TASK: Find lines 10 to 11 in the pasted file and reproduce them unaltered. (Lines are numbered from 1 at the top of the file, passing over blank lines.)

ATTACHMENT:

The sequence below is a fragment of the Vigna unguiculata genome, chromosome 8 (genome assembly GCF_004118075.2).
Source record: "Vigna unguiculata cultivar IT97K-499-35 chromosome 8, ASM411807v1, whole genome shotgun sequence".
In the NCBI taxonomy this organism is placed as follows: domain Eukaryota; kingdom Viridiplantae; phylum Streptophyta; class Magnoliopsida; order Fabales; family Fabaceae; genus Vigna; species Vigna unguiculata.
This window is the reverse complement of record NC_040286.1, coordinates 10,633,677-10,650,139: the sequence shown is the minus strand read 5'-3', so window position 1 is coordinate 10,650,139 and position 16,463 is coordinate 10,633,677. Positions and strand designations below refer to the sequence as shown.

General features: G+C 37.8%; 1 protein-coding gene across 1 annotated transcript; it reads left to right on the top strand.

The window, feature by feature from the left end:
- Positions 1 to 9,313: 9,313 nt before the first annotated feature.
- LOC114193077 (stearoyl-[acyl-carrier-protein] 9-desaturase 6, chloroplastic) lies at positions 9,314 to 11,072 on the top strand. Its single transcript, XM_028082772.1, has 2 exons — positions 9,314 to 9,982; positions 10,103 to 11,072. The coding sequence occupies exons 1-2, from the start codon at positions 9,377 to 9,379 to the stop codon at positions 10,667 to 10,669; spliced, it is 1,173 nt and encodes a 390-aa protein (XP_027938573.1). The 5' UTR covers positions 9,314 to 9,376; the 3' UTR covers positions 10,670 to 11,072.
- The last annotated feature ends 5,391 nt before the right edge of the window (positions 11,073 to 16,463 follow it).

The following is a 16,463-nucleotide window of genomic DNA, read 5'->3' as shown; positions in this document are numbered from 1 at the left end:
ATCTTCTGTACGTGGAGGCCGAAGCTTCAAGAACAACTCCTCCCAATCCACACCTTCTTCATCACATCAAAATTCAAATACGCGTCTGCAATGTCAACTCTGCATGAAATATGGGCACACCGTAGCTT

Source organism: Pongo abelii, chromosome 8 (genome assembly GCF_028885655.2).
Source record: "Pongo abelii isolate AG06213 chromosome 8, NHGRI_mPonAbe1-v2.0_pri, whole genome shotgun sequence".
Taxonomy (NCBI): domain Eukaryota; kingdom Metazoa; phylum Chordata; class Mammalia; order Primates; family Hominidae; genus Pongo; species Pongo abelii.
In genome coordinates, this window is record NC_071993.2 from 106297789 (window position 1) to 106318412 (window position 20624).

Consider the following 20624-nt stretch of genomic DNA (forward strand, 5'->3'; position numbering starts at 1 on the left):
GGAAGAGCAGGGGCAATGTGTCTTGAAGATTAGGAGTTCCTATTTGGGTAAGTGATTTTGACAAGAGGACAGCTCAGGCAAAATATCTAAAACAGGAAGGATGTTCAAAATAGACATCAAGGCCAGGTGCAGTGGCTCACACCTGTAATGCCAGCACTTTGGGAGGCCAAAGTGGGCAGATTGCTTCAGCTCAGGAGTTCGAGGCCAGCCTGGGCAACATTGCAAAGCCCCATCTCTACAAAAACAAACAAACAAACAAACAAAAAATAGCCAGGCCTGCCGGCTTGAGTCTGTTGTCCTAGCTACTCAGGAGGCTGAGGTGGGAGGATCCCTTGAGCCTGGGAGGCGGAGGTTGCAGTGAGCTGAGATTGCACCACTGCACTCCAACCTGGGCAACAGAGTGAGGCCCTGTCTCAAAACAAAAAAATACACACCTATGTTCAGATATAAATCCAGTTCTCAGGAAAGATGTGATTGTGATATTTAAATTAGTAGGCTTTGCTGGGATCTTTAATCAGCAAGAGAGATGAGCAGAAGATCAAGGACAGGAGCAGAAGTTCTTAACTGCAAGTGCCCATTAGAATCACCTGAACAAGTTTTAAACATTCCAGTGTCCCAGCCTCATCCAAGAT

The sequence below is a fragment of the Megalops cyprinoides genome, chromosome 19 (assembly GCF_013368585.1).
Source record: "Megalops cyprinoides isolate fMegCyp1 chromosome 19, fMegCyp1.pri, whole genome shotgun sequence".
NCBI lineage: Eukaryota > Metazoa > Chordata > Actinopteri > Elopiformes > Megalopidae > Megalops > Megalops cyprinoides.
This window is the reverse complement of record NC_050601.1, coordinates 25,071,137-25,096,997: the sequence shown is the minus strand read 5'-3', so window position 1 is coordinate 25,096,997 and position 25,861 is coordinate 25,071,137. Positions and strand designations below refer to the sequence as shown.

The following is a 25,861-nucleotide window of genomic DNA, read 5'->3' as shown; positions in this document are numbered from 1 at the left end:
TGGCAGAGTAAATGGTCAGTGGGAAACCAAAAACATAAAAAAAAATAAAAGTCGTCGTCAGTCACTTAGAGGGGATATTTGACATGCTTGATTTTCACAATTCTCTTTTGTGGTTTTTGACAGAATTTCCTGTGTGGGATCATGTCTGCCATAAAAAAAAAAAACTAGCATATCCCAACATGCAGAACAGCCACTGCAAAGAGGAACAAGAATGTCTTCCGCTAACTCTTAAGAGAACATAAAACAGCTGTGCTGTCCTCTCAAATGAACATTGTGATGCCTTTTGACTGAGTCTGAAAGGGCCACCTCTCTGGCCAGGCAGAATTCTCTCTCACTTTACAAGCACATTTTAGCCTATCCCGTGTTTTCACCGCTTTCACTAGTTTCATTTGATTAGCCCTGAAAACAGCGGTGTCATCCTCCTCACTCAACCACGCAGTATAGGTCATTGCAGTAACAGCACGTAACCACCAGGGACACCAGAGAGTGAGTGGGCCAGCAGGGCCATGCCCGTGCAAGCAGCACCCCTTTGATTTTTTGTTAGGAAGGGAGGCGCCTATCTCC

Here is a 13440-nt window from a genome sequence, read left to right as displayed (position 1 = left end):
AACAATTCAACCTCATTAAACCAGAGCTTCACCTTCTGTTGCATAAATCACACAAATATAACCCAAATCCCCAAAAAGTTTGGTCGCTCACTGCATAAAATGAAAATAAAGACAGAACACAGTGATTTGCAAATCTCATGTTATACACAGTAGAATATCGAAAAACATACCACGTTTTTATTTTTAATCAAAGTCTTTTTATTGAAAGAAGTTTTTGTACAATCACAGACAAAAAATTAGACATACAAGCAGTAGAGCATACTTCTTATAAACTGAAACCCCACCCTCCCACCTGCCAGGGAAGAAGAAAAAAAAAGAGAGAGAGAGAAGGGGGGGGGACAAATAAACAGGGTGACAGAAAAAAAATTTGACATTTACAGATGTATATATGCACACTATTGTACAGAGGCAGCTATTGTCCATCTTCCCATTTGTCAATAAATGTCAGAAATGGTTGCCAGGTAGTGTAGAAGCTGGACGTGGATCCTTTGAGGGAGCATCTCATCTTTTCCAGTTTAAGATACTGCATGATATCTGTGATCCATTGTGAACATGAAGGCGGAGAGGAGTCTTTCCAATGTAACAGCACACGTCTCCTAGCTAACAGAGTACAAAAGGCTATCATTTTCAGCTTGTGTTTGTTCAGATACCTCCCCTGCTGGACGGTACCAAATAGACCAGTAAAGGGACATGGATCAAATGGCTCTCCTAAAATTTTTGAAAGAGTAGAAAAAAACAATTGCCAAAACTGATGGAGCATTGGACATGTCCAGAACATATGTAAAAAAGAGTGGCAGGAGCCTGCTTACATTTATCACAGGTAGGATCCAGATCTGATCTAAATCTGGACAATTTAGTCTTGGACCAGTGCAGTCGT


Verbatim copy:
The following is a 16,463-nucleotide window of genomic DNA, read 5'->3' as shown; positions in this document are numbered from 1 at the left end:
ATCTTCTGTACGTGGAGGCCGAAGCTTCAAGAACAACTCCTCCCAATCCACACCTTCTTCATCACATCAAAATTCAAATACGCGTCTGCAATGTCAACTCTGCATGAAATATGGGCACACCGTAGCTT